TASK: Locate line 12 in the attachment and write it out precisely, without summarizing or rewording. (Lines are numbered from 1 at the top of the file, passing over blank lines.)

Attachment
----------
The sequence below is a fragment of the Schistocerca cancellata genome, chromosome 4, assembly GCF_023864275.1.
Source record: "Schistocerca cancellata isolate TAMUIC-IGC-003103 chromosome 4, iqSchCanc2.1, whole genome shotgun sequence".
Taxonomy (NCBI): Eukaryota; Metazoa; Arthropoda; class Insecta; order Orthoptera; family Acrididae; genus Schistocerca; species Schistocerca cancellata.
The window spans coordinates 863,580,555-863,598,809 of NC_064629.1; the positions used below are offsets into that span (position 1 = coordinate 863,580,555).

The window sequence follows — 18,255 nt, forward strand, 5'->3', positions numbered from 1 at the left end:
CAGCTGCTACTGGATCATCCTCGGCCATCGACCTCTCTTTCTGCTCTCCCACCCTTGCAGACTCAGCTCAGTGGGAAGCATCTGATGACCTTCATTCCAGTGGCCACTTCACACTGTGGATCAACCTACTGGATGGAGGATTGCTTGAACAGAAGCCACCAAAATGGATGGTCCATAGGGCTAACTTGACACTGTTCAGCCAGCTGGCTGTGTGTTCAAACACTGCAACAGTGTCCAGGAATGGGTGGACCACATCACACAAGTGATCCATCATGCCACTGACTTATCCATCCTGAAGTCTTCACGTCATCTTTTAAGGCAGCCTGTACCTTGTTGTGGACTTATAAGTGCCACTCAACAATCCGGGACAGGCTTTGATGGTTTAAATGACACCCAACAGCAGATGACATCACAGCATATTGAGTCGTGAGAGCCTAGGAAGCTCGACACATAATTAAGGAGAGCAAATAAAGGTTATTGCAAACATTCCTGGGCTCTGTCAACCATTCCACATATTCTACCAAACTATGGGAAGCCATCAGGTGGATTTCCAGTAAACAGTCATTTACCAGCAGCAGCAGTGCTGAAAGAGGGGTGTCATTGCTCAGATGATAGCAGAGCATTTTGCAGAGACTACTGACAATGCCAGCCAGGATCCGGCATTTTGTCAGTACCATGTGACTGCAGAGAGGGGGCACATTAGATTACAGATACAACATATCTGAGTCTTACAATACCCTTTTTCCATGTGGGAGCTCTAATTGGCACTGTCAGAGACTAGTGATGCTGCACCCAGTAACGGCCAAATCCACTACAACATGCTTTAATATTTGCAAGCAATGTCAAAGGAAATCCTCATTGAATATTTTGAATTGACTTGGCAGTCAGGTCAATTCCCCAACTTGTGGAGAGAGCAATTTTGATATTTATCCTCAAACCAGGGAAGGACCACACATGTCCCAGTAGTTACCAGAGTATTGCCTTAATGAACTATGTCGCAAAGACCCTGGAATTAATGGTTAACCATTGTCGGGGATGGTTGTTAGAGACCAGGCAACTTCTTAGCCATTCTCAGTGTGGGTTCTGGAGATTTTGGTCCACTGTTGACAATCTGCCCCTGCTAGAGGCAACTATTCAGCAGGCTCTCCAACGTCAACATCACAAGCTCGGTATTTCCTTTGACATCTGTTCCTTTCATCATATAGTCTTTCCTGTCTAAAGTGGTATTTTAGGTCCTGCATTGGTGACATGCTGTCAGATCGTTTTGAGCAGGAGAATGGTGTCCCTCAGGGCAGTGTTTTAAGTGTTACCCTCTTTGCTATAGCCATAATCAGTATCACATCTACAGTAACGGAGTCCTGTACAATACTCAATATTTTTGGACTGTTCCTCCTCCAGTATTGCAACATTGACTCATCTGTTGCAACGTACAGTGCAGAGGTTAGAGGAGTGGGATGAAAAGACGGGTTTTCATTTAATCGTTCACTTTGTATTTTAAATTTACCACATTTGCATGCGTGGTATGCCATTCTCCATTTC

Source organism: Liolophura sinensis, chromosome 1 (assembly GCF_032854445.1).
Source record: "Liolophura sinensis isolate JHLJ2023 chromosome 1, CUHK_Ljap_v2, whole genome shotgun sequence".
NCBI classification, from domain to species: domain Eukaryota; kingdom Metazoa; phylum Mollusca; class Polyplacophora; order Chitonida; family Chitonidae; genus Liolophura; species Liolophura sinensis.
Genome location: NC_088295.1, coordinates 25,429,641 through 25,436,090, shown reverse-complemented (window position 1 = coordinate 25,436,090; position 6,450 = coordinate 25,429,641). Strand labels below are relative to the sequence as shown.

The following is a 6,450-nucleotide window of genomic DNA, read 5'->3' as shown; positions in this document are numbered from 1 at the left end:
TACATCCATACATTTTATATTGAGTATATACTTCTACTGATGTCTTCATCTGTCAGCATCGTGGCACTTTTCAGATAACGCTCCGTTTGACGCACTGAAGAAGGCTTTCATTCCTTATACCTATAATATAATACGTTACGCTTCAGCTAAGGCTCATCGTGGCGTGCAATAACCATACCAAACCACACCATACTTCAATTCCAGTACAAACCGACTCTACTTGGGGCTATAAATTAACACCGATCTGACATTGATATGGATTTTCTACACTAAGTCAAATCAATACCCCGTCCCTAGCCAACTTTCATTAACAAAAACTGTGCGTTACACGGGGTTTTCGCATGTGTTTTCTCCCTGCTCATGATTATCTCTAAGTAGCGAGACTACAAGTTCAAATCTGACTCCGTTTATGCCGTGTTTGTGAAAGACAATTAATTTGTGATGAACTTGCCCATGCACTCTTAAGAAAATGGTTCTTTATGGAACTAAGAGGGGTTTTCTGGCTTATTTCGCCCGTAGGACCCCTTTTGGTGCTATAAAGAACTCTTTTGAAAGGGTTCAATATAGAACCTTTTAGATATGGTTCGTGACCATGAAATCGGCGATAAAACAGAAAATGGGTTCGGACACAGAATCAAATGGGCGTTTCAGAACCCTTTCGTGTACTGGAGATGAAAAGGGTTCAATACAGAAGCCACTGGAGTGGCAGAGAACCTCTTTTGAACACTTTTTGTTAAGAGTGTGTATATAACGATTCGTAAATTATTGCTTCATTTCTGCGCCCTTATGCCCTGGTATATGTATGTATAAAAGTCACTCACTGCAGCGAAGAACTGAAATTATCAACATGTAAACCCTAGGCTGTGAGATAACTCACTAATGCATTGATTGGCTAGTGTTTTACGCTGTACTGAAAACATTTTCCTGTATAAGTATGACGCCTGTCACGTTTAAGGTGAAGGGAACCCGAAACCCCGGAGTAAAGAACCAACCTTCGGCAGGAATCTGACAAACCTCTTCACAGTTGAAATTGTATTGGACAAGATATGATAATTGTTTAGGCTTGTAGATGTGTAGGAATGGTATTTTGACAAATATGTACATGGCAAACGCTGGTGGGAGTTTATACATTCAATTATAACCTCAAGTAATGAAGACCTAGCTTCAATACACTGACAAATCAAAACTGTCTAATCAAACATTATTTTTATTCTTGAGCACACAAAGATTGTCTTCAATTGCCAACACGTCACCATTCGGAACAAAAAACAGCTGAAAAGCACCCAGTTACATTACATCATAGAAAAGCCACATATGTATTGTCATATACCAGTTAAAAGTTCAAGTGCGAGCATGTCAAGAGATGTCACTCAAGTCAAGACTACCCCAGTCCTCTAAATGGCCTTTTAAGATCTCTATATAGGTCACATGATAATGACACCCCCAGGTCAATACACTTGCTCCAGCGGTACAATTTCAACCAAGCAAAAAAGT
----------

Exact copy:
TACATCCATACATTTTATATTGAGTATATACTTCTACTGATGTCTTCATCTGTCAGCATCGTGGCACTTTTCAGATAACGCTCCGTTTGACGCACTGAAGAAGGCTTTCATTCCTTATACCTATAATATAATACGTTACGCTTCAGCTAAGGCTCATCGTGGCGTGCAATAACCATACCAAACCACACCATACTTCAATTCCAGTACAAACCGACTCTACTTGGGGCTATAAATTAACACCGATCTGACATTGATATGGATTTTCTACACTAAGTCAAATCAATACCCCGTCCCTAGCCAACTTTCATTAACAAAAACTGTGCGTTACACGGGGTTTTCGCATGTGTTTTCTCCCTGCTCATGATTATCTCTAAGTAGCGAGACTACAAGTTCAAATCTGACTCCGTTTATGCCGTGTTTGTGAAAGACAATTAATTTGTGATGAACTTGCCCATGCACTCTTAAGAAAATGGTTCTTTATGGAACTAAGAGGGGTTTTCTGGCTTATTTCGCCCGTAGGACCCCTTTTGGTGCTATAAAGAACTCTTTTGAAAGGGTTCAATATAGAACCTTTTAGATATGGTTCGTGACCATGAAATCGGCGATAAAACAGAAAATGGGTTCGGACACAGAATCAAATGGGCGTTTCAGAACCCTTTCGTGTACTGGAGATGAAAAGGGTTCAATACAGAAGCCACTGGAGTGGCAGAGAACCTCTTTTGAACACTTTTTGTTAAGAGTGTGTATATAACGATTCGTAAATTATTGCTTCATTTCTGCGCCCTTATGCCCTGGTATATGTATGTATAAAAGTCACTCACTGCAGCGAAGAACTGAAATTATCAACATGTAAACCCTAGGCTGTGAGATAACTCACTAATGCATTGATTGGCTAGTGTTTTACGCTGTACTGAAAACATTTTCCTGTATAAGTATGACGCCTGTCACGTTTAAGGTGAAGGGAACCCGAAACCCCGGAGTAAAGAACCAACCTTCGGCAGGAATCTGACAAACCTCTTCACAGTTGAAATTGTATTGGACAAGATATGATAATTGTTTAGGCTTGTAGATGTGTAGGAATGGTATTTTGACAAATATGTACATGGCAAACGCTGGTGGGAGTTTATACATTCAATTATAACCTCAAGTAATGAAGACCTAGCTTCAATACACTGACAAATCAAAACTGTCTAATCAAACATTATTTTTATTCTTGAGCACACAAAGATTGTCTTCAATTGCCAACACGTCACCATTCGGAACAAAAAACAGCTGAAAAGCACCCAGTTACATTACATCATAGAAAAGCCACATATGTATTGTCATATACCAGTTAAAAGTTCAAGTGCGAGCATGTCAAGAGATGTCACTCAAGTCAAGACTACCCCAGTCCTCTAAATGGCCTTTTAAGATCTCTATATAGGTCACATGATAATGACACCCCCAGGTCAATACACTTGCTCCAGCGGTACAATTTCAACCAAGCAAAAAAGT